Southend United manager Barry Fry, hired at the cost of a record fine for "poaching", failed to avoid relegation but combined the Division Two title with another victorious trip to Wembley in the Football League Trophy[C] in 1995. After one ineffectual season in the second tier which brought his total of players used up to 61, he was sacked. Trevor Francis introduced Premier League players to the team and took them to the 2001 League Cup final, but three successive play-off semifinal defeats led to his departure by mutual consent. Two months later, after the dispute over his release from previous employers Crystal Palace reached the High Court, Steve Bruce took charge. Bruce, the ninth former player to have served as permanent manager, led the club to promotion via the play-offs in his first season; his tenure of nearly six years made him the club's longest-serving post-war manager. After uncertainty surrounding a takeover bid for the club led Bruce to accept the managerial post at Wigan Athletic, former Scotland manager Alex McLeish was appointed in November 2007.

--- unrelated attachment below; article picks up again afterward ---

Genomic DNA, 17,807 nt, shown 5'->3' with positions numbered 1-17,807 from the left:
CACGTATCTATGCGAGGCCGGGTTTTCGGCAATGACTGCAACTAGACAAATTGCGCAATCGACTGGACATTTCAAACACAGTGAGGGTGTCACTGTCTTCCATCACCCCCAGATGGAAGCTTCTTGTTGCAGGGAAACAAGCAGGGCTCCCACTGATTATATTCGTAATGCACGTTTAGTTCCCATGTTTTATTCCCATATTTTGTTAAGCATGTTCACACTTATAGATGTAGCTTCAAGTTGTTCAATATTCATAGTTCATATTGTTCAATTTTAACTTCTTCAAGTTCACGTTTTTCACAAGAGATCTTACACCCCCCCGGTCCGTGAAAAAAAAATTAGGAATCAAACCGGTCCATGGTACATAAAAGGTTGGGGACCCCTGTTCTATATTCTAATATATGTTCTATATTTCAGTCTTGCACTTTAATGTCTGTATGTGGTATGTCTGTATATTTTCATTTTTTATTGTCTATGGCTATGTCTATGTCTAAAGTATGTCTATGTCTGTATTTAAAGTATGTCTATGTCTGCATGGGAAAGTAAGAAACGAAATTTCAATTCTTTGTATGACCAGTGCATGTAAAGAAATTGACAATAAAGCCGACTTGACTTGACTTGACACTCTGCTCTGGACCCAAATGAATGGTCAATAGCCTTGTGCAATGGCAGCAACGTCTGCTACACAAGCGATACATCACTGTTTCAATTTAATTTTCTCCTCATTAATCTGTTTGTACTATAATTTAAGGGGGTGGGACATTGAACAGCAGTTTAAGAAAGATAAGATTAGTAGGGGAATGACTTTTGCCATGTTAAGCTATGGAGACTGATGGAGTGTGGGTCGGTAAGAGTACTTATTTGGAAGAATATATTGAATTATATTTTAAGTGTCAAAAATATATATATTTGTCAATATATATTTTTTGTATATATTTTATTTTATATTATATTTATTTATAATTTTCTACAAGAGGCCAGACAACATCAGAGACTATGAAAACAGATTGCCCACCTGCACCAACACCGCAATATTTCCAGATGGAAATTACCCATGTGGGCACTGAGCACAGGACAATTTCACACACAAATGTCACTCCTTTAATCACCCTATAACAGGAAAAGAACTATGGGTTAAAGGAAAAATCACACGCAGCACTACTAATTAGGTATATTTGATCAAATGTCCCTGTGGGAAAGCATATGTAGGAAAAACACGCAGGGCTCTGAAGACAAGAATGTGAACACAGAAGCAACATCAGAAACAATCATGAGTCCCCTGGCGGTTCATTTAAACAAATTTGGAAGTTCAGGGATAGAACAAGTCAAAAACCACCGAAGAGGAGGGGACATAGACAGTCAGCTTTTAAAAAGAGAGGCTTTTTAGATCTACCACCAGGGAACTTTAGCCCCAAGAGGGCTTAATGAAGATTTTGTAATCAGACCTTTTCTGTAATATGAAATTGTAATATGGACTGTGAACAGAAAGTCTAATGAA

Unable to avoid relegation at the end of his first part-season, McLeish led the team back to the Premier League at the first attempt in 2009, then guided them to a 12-game unbeaten run, a club record in the top division, and a ninth-place finish, their best since 1959. McLeish led Birmingham to their first major trophy in 48 years, by beating Arsenal in the 2011 League Cup Final, then took them back to the second tier. Amid rumours of his being favourite for Aston Villa's managerial vacancy, McLeish resigned by email in June 2011. His successor, former Newcastle United manager Chris Hughton, led the club into the Europa League group stage, narrowly failed to qualify for the knockout rounds, and reached the play-off semi-finals. With the club in financial turmoil and under a transfer embargo, Hughton left for Premier League Norwich City. Lee Clark, dismissed by Huddersfield Town earlier in 2012, led Birmingham to a mid-table finish in his first season in charge.
All first-team matches in national or international competition are counted, except the abandoned 1939–40 Football League season and matches in wartime leagues and cups.
Manager dates and statistics are sourced from Matthews (1995) for Jones and Watson, The Birmingham City FC Archive for McRoberts to Francis, and Soccerbase thereafter. Omissions and other discrepancies are corrected with input from Matthews (1995), Matthews (2000) and elsewhere, and are noted in the table. Names of caretaker managers are supplied where known, and periods of caretaker-management are highlighted in italics and marked . Win percentage is rounded to one decimal place.